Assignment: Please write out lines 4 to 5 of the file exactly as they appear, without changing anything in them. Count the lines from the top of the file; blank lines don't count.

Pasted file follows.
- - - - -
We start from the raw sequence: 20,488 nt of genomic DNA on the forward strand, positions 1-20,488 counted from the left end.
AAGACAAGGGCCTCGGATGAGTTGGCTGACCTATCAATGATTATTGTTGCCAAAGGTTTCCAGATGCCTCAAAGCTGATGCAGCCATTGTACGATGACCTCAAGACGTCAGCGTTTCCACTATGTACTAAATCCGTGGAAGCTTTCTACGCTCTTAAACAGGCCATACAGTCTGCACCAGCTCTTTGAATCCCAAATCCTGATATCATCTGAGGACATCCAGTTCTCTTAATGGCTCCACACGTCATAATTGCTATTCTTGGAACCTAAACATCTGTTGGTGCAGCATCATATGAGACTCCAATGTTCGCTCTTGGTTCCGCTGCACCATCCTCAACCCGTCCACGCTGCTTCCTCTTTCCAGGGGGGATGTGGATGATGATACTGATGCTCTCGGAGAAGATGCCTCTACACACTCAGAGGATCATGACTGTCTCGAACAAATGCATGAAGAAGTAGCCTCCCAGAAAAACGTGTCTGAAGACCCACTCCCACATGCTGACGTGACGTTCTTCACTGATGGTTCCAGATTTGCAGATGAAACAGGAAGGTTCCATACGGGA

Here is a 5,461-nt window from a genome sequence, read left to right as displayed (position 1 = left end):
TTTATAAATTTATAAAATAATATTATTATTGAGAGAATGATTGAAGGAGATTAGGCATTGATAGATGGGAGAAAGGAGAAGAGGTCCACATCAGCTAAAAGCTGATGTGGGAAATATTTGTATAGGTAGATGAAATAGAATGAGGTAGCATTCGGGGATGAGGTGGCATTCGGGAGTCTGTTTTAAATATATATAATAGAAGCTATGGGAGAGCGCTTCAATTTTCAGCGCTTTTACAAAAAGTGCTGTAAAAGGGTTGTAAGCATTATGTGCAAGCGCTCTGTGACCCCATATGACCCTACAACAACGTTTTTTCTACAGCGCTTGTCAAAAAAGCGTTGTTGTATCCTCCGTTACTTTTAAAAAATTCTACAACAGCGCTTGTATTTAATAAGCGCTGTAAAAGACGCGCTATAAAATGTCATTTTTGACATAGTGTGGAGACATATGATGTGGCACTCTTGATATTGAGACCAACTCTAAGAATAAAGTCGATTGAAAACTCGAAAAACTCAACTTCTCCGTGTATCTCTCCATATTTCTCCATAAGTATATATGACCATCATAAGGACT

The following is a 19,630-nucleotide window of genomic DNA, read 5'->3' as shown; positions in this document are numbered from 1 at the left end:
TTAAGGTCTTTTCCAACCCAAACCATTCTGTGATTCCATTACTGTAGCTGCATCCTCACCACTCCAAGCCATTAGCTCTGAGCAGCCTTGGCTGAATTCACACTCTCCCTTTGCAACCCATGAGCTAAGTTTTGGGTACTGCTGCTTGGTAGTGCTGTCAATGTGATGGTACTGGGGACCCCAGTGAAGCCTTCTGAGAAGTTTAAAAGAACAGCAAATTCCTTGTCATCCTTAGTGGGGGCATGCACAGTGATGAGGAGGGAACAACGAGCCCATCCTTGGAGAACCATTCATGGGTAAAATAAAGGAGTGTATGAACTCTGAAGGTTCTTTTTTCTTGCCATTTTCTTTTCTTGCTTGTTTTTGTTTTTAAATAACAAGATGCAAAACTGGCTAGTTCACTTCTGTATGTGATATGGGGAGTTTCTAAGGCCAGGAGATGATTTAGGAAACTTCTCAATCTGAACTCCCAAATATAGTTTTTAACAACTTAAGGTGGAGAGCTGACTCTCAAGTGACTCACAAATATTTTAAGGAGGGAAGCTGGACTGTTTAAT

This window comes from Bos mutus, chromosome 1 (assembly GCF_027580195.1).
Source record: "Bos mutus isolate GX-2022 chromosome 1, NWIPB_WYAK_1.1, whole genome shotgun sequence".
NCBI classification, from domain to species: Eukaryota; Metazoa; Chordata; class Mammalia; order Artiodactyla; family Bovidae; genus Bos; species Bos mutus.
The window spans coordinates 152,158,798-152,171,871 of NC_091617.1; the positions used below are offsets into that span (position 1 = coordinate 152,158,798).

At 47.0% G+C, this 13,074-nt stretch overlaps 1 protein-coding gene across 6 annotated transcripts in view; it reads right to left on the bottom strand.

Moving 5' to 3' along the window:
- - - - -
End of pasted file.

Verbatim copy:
TTTATAAATTTATAAAATAATATTATTATTGAGAGAATGATTGAAGGAGATTAGGCATTGATAGATGGGAGAAAGGAGAAGAGGTCCACATCAGCTAAAAGCTGATGTGGGAAATATTTGTATAGGTAGATGAAATAGAATGAGGTAGCATTCGGGGATGAGGTGGCATTCGGGAGTCTGTTTTAAATATATATAATAGAAGCTATGGGAGAGCGCTTCAATTTTCAGCGCTTTTACAAAAAGTGCTGTAAAAGGGTTGTAAGCATTATGTGCAAGCGCTCTGTGACCCCATATGACCCTACAACAACGTTTTTTCTACAGCGCTTGTCAAAAAAGCGTTGTTGTATCCTCCGTTACTTTTAAAAAATTCTACAACAGCGCTTGTATTTAATAAGCGCTGTAAAAGACGCGCTATAAAATGTCATTTTTGACATAGTGTGGAGACATATGATGTGGCACTCTTGATATTGAGACCAACTCTAAGAATAAAGTCGATTGAAAACTCGAAAAACTCAACTTCTCCGTGTATCTCTCCATATTTCTCCATAAGTATATATGACCATCATAAGGACT

The following is a 19,630-nucleotide window of genomic DNA, read 5'->3' as shown; positions in this document are numbered from 1 at the left end: